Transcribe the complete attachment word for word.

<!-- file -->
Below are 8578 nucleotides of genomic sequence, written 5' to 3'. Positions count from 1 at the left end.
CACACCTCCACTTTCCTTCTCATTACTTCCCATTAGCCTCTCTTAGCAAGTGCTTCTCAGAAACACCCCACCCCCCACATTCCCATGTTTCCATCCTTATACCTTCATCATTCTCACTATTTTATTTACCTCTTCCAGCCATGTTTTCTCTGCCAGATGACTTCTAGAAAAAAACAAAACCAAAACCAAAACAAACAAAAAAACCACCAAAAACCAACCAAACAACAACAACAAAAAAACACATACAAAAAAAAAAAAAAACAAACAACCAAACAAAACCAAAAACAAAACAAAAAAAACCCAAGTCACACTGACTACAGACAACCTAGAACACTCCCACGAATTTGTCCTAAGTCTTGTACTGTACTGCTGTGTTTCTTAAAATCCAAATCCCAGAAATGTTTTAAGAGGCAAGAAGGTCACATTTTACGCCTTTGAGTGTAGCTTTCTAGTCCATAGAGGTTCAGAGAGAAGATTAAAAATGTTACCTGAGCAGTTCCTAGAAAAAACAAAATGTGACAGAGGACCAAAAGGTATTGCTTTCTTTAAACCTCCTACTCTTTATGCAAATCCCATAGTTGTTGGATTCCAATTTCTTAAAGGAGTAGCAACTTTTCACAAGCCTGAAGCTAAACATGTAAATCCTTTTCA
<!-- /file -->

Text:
Below are 8578 nucleotides of genomic sequence, written 5' to 3'. Positions count from 1 at the left end.
CACACCTCCACTTTCCTTCTCATTACTTCCCATTAGCCTCTCTTAGCAAGTGCTTCTCAGAAACACCCCACCCCCCACATTCCCATGTTTCCATCCTTATACCTTCATCATTCTCACTATTTTATTTACCTCTTCCAGCCATGTTTTCTCTGCCAGATGACTTCTAGAAAAAAACAAAACCAAAACCAAAACAAACAAAAAAACCACCAAAAACCAACCAAACAACAACAACAAAAAAACACATACAAAAAAAAAAAAAAACAAACAACCAAACAAAACCAAAAACAAAACAAAAAAAACCCAAGTCACACTGACTACAGACAACCTAGAACACTCCCACGAATTTGTCCTAAGTCTTGTACTGTACTGCTGTGTTTCTTAAAATCCAAATCCCAGAAATGTTTTAAGAGGCAAGAAGGTCACATTTTACGCCTTTGAGTGTAGCTTTCTAGTCCATAGAGGTTCAGAGAGAAGATTAAAAATGTTACCTGAGCAGTTCCTAGAAAAAACAAAATGTGACAGAGGACCAAAAGGTATTGCTTTCTTTAAACCTCCTACTCTTTATGCAAATCCCATAGTTGTTGGATTCCAATTTCTTAAAGGAGTAGCAACTTTTCACAAGCCTGAAGCTAAACATGTAAATCCTTTTCA